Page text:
Alexander Melnikov (piano), Alfredo Bernardini (oboe), Lorenzo Coppola (clarinet), Javier Zafra (bassoon), Teunis van der Zwart (horn)
Wigmore Hall, 31st March 2019
Wolfgang Amadeus Mozart – Adagio in B minor K540
Wolfgang Amadeus Mozart – Quintet in E flat for piano and winds K452
Ludwig van Beethoven – Horn Sonata in F Op. 17
Ludwig van Beethoven – Quintet in E flat for piano and winds Op. 16
A wind supergroup. I’ll resist the temptation to make a puerile joke. Still that’s what was on stage on this evening at the Wigmore. To play a couple of chamber music classics from the, er, Classical period. Whilst Beethoven went on to bigger and better things the Op 16 Wind Quintet is a piece of beauty and not insignificant innovation which owes a lot to its Mozartian predecessor but, especially in this direct comparison. also markedly departs from it. As for Mozart’s K452, well Wolfgang himself, at the time, 1784, reckoned it was the best thing he had ever written and who are we to argue. The evening was rounded off with Mozart’s K540 Adagio for piano, one of the most most poignant pieces he ever wrote, and Beethoven’s (only) virtuoso Horn Sonata.
Alexander Melnikov is probably as good as it will ever get, (maybe even than DSCH himself who was a bit of a ragged pianist by all accounts), when it comes to Shostakovich’s mighty Preludes and Fugues and his partnership with Isabelle Faust in the Beethoven violin sonatas is something I would pay good money to hear live. Annoyingly his next visit to the Wigmore with Ms Faust, and Jean-Guihen Queyras on cello, to play the Beethoven piano trios clashes with an even bigger gig; Philippe Herreweghe and the Collegium Vocale Gent taking on the Bach B minor Mass. (I also see the the CVG are touring Glass’s Einstein on the Beach. Now that would be, to use the modern parlance, a thing). I am hoping to see Mr Melnikov accompanying American soprano Claron McFadden in December when they take on some tricksy modern vocal repertoire including some Cathy Berberian staples.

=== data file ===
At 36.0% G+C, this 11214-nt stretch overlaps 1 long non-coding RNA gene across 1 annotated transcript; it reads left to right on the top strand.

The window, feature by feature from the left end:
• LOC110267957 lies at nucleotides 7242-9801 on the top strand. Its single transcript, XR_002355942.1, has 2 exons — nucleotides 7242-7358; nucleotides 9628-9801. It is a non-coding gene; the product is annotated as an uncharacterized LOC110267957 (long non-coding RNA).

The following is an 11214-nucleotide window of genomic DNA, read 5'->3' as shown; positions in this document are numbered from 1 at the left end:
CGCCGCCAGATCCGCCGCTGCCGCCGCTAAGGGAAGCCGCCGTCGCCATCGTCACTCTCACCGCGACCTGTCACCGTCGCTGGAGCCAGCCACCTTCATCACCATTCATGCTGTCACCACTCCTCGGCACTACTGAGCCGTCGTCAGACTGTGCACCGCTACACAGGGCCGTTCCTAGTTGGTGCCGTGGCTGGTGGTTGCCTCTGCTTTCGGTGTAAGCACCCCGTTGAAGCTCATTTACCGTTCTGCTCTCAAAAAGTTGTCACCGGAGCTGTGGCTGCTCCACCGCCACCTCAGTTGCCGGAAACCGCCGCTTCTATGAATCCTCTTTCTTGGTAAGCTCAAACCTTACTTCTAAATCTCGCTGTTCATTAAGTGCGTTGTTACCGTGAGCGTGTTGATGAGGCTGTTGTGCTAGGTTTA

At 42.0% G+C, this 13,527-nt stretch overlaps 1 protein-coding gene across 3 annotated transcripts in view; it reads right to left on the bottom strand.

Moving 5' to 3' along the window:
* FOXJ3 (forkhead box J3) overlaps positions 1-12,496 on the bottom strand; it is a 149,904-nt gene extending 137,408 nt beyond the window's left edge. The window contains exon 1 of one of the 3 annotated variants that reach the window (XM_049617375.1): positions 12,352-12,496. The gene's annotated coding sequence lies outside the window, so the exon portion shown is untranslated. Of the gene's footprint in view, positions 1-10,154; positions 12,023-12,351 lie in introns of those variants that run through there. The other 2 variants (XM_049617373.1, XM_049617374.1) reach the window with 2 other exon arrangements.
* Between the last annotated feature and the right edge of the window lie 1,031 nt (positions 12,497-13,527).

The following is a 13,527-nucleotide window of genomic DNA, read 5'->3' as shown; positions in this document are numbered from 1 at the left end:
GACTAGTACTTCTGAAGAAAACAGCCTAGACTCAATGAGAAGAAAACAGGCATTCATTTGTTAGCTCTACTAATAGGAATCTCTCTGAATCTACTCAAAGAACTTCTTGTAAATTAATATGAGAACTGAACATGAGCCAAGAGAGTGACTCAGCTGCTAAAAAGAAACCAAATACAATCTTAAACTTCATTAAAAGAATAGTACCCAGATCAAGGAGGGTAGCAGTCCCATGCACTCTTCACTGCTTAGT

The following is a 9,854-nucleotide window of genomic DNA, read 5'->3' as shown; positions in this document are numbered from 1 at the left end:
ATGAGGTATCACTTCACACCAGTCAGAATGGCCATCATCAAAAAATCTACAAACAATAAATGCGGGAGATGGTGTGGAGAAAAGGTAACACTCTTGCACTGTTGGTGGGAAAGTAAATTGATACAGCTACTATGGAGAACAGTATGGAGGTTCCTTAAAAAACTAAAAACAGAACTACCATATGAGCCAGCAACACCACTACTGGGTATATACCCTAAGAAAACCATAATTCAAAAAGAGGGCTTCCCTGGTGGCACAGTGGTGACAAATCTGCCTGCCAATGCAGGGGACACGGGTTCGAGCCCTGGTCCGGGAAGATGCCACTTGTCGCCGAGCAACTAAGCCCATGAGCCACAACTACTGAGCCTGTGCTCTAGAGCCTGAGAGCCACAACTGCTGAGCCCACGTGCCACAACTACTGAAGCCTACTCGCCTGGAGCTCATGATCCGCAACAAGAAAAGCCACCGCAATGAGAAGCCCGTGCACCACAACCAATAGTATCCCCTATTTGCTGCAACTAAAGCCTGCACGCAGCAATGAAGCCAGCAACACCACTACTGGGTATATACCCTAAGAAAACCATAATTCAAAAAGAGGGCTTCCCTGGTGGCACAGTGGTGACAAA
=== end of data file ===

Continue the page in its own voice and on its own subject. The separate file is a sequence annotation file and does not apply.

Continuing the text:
As it happens Mr Melnikov’s fellow band members, all being experts in the HIP field, have close associations with the CVG, especially horn player Teunis van der Zwart. For this concert was unavowedly historically informed. Mr van der Zwart teaches in Holland, Javier Safra in Brussels, Lorenzo Coppola in Barcelona and Alfredo Bernardini in Salzburg, but they are all involved with top rank European period music ensembles and all studied in Holland as far as I can see, this being, with Belgium, the centre of the universe when it comes to HIP teaching and performance. The Tourist can never leave London but if he did that is probably where he would head.
AM set the scene with the Mozart Adagio, the only self-contained work by Mozart in the “melancholic” key of B minor, on his fortepiano. The initial phrases are pretty simple, and, on a fortepiano with its lack of sustain, it is a little underwhelming at first. But, as the second subject emerges, with the constant crossing of left had to right, things hot up and the fortepiano sound, with the twinklier higher notes and buzzy low notes, starts to properly emerge. In the development section Mozart piles up the pathos, first with an ascending harmonic sequence and then, descending, ending in a quick switch to B major, an unexpected twist after all that woe-is-me stuff. I don’t normally get too worked up by Mozart’s solo piano pieces, but this certainly did the trick. There is no doubt that, if you are used to hearing a piece on a modern piano, the fortepiano, with its distinct lack of oomph and narrow range, can be a disappointing alternative but with Mozart it works. My theory is that it turns “too many notes” into “just the right amount”, though to be fair this is not over-burdened with notes in the first place.